Standoffish

 
   Alex was fifty-eight years old and he wanted to be a poet, not a bookkeeper. The thing is, he never actually wrote poems. It was much easier to google poetic forms and write down the format for a cinquain – five lines, with an ababb, abaab or abccb rhyme scheme – than to actually write one.
   But he may have finally stumbled onto something. He figured out that he could do a poem a week – which meant he could do fifty-two poems in a year, enough for a self-published volume of poems – if he worked on them during lunch. Except for Maria.
   “Alex,” she said, “why are sitting over here by yourself? I got a table for everybody in the banquet room. Don’t be so standoffish.”
   Everybody was the entire staff of Waldron and Waldron, CPAs. He had made the mistake of telling Maria, the office manager, about Templeman’s, just two blocks from the office and, until now, usually overlooked by the downtown Seattle professional types. Now Maria had everybody showing up there for lunch.
   He closed his laptop and the old-school composition book where he kept his ideas. He stuffed them into his shoulder bag and followed her. When they got to the banquet room she announced, “Alex has agreed to stop being a dork and join us. Let’s hear it for Alex.” A couple of of his friends from bookkeeping started a slow clap. Everybody else glanced up for a second, then went back to gabbing.
   Maria had Alex sit next to her, then ignored him while she talked to Chuck, about how to deal with accelerated depreciation for software installations. He ate his PB&J sandwiches and bag of Fritos without saying anything to anybody.

   The rest of the story is HERE.

 

Hafaman Construction

 
   It amused his customers that Jimmy Hafaman had an MFA in Creative Writing and taught it part-time, in the evening program at the Community College. When he showed up wearing his Carhartts and a tool belt, with a copy of Bukowski’s Maybe Tomorrow in the nail pouch, it always started a conversation that ended badly.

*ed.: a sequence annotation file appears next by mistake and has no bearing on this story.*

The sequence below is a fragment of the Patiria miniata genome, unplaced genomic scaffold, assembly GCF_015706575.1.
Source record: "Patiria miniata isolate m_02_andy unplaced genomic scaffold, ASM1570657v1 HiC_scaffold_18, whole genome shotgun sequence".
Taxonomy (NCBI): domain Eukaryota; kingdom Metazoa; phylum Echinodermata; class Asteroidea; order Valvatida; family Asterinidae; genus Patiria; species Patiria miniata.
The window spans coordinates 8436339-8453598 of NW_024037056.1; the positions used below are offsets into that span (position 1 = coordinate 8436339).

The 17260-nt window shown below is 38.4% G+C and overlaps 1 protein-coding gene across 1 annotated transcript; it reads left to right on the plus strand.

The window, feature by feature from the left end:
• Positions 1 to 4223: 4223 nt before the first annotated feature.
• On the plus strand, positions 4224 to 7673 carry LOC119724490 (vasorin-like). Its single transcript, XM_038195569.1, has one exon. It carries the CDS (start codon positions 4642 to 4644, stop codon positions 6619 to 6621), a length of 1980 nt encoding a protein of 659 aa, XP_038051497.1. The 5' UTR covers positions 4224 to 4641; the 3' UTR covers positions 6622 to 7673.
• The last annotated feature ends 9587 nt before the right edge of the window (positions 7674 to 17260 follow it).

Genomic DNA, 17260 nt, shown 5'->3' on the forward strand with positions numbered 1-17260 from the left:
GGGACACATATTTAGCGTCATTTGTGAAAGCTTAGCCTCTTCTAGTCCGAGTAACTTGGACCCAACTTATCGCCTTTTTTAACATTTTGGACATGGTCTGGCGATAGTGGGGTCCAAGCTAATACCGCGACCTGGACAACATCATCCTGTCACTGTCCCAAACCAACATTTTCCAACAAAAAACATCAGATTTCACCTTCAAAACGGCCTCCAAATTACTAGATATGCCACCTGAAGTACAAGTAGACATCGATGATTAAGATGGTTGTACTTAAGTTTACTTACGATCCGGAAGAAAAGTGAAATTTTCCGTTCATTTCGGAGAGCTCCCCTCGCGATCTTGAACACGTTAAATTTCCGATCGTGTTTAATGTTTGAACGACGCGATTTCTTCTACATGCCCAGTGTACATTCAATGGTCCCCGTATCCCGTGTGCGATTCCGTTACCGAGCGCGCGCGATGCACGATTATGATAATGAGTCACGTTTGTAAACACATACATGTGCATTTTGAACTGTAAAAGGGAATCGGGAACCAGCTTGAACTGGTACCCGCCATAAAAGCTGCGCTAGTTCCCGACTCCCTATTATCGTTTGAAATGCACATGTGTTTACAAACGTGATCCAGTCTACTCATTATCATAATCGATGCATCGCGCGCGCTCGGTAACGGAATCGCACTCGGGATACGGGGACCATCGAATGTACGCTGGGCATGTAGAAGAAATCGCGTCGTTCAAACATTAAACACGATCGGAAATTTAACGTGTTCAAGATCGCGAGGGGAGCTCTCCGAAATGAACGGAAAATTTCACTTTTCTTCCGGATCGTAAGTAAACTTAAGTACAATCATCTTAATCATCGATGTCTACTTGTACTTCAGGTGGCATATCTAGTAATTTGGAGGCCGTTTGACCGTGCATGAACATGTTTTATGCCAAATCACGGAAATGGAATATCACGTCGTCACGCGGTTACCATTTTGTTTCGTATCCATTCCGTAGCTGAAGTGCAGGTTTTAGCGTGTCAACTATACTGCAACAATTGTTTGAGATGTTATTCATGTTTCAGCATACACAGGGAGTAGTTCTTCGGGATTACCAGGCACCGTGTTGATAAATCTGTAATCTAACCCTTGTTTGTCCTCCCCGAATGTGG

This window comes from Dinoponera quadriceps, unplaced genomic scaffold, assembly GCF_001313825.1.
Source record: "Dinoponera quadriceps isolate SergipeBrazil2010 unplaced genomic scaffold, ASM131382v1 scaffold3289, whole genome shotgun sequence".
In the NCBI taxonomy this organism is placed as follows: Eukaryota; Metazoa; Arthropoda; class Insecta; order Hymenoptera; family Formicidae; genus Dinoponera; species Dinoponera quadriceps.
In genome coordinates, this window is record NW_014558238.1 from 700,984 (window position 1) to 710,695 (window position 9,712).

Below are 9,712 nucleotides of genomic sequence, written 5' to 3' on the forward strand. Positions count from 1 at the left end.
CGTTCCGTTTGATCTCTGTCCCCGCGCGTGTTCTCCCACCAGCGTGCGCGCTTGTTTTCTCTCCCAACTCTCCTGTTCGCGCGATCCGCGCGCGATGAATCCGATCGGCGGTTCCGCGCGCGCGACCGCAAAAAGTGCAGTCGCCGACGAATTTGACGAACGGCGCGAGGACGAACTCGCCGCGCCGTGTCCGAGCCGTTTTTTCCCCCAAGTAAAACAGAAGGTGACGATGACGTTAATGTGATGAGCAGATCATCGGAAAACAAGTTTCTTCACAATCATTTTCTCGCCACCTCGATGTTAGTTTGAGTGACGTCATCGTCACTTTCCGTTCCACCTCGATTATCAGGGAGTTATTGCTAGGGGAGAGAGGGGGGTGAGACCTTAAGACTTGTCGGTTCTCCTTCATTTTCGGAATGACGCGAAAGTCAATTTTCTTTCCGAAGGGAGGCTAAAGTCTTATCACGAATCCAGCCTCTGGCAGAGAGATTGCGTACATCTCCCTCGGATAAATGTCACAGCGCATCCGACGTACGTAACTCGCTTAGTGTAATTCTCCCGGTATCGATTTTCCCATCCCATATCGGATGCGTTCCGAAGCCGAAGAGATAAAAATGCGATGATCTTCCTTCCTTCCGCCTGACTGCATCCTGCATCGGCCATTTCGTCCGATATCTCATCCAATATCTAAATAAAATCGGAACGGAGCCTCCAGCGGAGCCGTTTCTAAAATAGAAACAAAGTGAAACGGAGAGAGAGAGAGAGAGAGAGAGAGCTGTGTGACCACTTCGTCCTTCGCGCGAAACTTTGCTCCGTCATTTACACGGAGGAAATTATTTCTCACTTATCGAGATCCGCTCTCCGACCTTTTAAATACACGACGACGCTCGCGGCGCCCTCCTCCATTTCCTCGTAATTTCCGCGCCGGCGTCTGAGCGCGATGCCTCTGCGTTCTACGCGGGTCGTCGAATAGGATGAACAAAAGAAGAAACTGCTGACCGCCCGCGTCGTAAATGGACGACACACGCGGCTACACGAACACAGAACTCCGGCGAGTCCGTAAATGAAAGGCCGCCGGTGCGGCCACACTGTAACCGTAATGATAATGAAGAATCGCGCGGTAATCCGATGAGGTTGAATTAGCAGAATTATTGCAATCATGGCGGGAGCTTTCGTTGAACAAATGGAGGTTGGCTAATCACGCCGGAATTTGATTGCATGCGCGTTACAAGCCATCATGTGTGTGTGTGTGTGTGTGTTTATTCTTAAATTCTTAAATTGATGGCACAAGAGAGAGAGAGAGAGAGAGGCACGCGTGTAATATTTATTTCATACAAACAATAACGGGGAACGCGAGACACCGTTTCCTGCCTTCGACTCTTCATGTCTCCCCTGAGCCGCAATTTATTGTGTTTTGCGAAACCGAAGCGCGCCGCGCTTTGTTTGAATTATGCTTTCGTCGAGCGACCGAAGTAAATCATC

At his age – thirty-eight – people didn’t know whether he was a failed college professor on the way down or a day-job remodel carpenter hoping to start a literary upswing.
   He didn’t bother to tell them he could just as easily be a failed general contractor, trying to follow in his father’s large footsteps, the man who built Hafaman Construction and half of downtown Port Hudson. Or maybe a small-change community college instructor aspiring to build something out of more than just words, something people could raise a family in; generations of a family, for that matter.
   In fact, he was none of the above. Jimmy Hafaman wanted nothing more or less than to spend all day writing stories.

   The rest of the story is HERE.

 

Get a Job

 
   His throat was dry and tight as a bowstring. He could hear his eyelids squeaking. He scanned his 3X5 card every thirty seconds, until he could no longer tell if the words were correctly spelled. But he knew the set was good. Even Jana laughed a little when he made her sit down long enough to run it for her.
   “Jerry,” she said, “Too bad you can’t get paid for this, you big goof.”
   He looked up when he saw Abe Gleason, the emcee of Last Laugh, Comedia’s Open Mic night, slip between the curtains and shamble toward him.
   “Dude,” he said, “I’m really sorry, man, but Craig sucked so bad he emptied the place out. Randolph is pissed and he killed the rest of the show.” Randolph was the late shift manager.
   Jerry slumped in his chair and massaged his temples. “This will play right into Jana’s hands. She wanted us to go out to celebrate our fifth anniversary of hooking up and I said I had to be here.”
   When he got back to their two-room apartment, she was asleep. He climbed in next to her and she edged away from him as far as she could without going over the edge.

   The rest of the story is HERE.